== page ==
In Conversation with Nigerian Independent Publisher Cassava Republic
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Cassava Republic was founded in 2006 in Nigeria by Bibi Bakare-Yusuf, an academic with no experience in entrepreneurship. Her goal was to publish and make available to a local market talented African authors who were being increasingly published and read overseas. Ten years later, Cassava Republic is a small but established publishing brand, with a reputation for bringing out high quality fiction and non-fiction for adults and children alike. In 2016 it became the first African publishing company to expand to London and there are plans to open in the US later this year. Cassava Republic's mission is to change the way people think about African writing: contemporary African prose should be rooted in African experience in all its diversity, whether set in filthy-yet-sexy megacities such as Lagos or Kinshasa, in little-known rural communities, in the recent past or indeed the near future. Founder Bibi Bakare-Yusuf describes her experiences as an independent publisher:
What is your editorial line? What makes you stand out?
We look for manuscripts which combine a good story with a fresh perspective on the African experience in all its gorgeous messiness or the book is writing by an African located anywhere in the world. We’re not interested in an anthropological excursion into some ‘heart of darkness’ trope or attempt to explain Africanness or blackness to an external other. We’re interested in stories that are confident, boundary pushing and experimental, both in terms of theme and style. The script does not have to be perfect or even at all polished. We put a lot of effort into working with our writers in terms of structural editing, character and plot development. We take a team-approach to producing our books. We’re immensely proud of our editorial line and the beautiful books we produce.
What is the most rewarding aspect of being an independent publisher?
To have total editorial control to choose what we want without being constrained by market forces and profit orientated shareholders breathing down our neck. This for me is freedom and joy. It is the opportunity to get Africans reading each other across our differences and learning more about each other and projecting that stories to the world so that others can participate in the conversation unmediated.
What is the most challenging aspect?
In Nigeria, perhaps the biggest challenge is that it is almost impossible to find a consistently reliable local printer so we have to print abroad. Of course, that is not without its challenges. We look forward to the day when printing standards improve so that we can print locally and boost the local printing economy. Dealing with Nigerian Ports sometime threatens to take the fun and passion out of publishing.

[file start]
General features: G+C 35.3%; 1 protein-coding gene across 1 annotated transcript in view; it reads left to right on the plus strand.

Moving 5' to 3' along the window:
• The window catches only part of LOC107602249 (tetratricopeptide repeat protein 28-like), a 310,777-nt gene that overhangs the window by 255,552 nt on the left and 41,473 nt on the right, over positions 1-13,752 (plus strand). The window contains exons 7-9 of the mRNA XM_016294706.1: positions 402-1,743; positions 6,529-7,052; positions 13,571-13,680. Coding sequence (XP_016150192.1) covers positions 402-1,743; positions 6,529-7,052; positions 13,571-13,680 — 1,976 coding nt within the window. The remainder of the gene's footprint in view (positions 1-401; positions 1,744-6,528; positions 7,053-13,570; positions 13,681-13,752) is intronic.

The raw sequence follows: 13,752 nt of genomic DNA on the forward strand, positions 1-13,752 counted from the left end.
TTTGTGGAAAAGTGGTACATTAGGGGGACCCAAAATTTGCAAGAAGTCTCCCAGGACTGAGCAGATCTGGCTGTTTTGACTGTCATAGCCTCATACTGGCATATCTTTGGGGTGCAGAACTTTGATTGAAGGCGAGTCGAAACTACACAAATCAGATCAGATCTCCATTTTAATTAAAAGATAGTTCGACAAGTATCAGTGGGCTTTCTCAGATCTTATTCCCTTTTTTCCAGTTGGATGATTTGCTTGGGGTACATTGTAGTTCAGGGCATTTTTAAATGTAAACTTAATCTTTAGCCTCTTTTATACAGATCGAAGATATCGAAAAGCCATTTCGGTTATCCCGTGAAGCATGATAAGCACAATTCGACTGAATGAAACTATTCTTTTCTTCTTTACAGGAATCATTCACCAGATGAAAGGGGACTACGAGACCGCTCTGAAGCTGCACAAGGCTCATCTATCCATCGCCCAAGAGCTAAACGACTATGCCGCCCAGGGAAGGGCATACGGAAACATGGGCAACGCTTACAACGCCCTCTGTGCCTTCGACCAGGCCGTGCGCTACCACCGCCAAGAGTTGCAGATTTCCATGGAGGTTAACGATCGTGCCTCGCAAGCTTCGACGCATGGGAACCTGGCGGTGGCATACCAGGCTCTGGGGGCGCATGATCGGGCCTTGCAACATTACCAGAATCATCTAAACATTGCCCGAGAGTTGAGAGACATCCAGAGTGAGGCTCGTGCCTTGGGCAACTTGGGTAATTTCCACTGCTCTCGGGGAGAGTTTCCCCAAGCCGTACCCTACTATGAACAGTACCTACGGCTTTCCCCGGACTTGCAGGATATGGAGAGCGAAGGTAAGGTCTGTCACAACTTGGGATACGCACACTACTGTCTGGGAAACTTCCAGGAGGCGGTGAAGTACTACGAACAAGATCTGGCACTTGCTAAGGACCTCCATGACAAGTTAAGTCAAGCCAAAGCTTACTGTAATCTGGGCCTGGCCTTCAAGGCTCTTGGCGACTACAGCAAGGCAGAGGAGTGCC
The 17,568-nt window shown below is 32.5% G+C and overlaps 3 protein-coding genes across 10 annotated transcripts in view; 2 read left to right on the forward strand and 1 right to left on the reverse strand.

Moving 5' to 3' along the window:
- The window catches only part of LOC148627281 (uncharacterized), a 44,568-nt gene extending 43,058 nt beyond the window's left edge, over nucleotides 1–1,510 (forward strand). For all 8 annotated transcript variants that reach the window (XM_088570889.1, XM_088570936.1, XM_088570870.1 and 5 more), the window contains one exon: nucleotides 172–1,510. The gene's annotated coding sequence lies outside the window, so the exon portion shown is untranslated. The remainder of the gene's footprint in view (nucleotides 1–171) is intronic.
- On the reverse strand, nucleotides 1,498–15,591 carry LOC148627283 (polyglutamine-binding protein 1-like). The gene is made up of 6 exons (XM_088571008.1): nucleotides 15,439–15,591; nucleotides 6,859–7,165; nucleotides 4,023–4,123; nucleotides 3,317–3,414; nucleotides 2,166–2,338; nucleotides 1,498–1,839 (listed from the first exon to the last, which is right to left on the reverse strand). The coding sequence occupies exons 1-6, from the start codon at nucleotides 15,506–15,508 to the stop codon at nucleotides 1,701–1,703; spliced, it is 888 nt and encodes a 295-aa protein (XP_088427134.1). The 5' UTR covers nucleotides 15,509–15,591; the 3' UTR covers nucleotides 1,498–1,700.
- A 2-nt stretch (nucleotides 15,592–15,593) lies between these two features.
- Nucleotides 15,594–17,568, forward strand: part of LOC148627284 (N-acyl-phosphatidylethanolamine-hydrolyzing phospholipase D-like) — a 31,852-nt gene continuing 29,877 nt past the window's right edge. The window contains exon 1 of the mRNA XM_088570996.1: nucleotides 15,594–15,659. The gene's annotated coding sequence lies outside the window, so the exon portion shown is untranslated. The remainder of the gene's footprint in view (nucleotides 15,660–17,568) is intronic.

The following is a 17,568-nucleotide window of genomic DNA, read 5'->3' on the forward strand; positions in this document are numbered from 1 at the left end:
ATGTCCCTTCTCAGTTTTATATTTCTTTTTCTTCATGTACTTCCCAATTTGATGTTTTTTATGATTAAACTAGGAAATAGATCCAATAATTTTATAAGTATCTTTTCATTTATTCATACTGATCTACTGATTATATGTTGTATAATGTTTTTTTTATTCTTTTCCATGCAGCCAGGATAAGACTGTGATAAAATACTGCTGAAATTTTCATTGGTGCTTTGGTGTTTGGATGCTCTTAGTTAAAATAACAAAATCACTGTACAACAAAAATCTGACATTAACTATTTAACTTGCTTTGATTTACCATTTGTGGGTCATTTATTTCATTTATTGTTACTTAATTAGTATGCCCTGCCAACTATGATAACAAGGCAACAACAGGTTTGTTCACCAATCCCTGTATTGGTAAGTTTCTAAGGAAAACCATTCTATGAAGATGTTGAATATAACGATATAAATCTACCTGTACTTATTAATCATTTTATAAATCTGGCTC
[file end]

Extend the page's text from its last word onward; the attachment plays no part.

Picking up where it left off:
How do you connect with your readers?
Social media has been central to connecting with our readers from the start. We are very active on Facebook and twitter and our readers see us as a repository of information about cool happenings in the African world – from Benin to Bahia. It is gratifying when people love our books so much that they generate their own content and share it on their social media. For example, when Yemisi Aribisala’s book about Nigerian cuisine, Longthroat Memoirs, came out, people started to record their favourite passages from the book and upload the audio to their social media channels. Its moments like this that make it all worthwhile!
How important are book fairs for you?
Book fairs are unavoidably important. They allow us to meet with our fellow publishers and on occasion, have our authors also give talks and readings. They are also a good way of finding out about new trends in publishing. They are also nice place for good wine and catching up on industry gossip!
How important are independent booksellers for your business?
In Nigeria, all booksellers are independent because we do not have chains. They are very important to us and we actively cultivate a relationship with them. Because there are so few bookshops in the country, we have to explore other non-bookshop outlets such as cafes, clothes shops, supermarkets and events based selling. These outlets off us our greatest sales.
Do you see more sales online or through bookshops? Traditional retail outlets remain our biggest sales channel. However, we are getting more sales online and we anticipate that as more Nigerians feel more confident and trust online payment, we’ll see more online sales. We also anticipate more online sales this year because of a major campaign we’ll be rolling out soon.
What books have helped you to stay afloat?
The Secret Lives of Baba Segi by Lola Shoneyin, Everyday is for the Thief by Teju Cole, What Sunny Saw In The Flames by Nnedi Okorafor and Last Days at Forcados High School by A.H. Mohammed which has sold over 2 million copies.
Can you give us an example of an extraordinary cover design that a larger publisher wouldn't have risked?
There isn’t one. We spend an awful lot of time thinking about our covers, and try to ensure that the design is both appropriate to the story and to our brand. For us, the cover is what turns the story into a beautiful package that the reader loves to pick up and hold in their hands.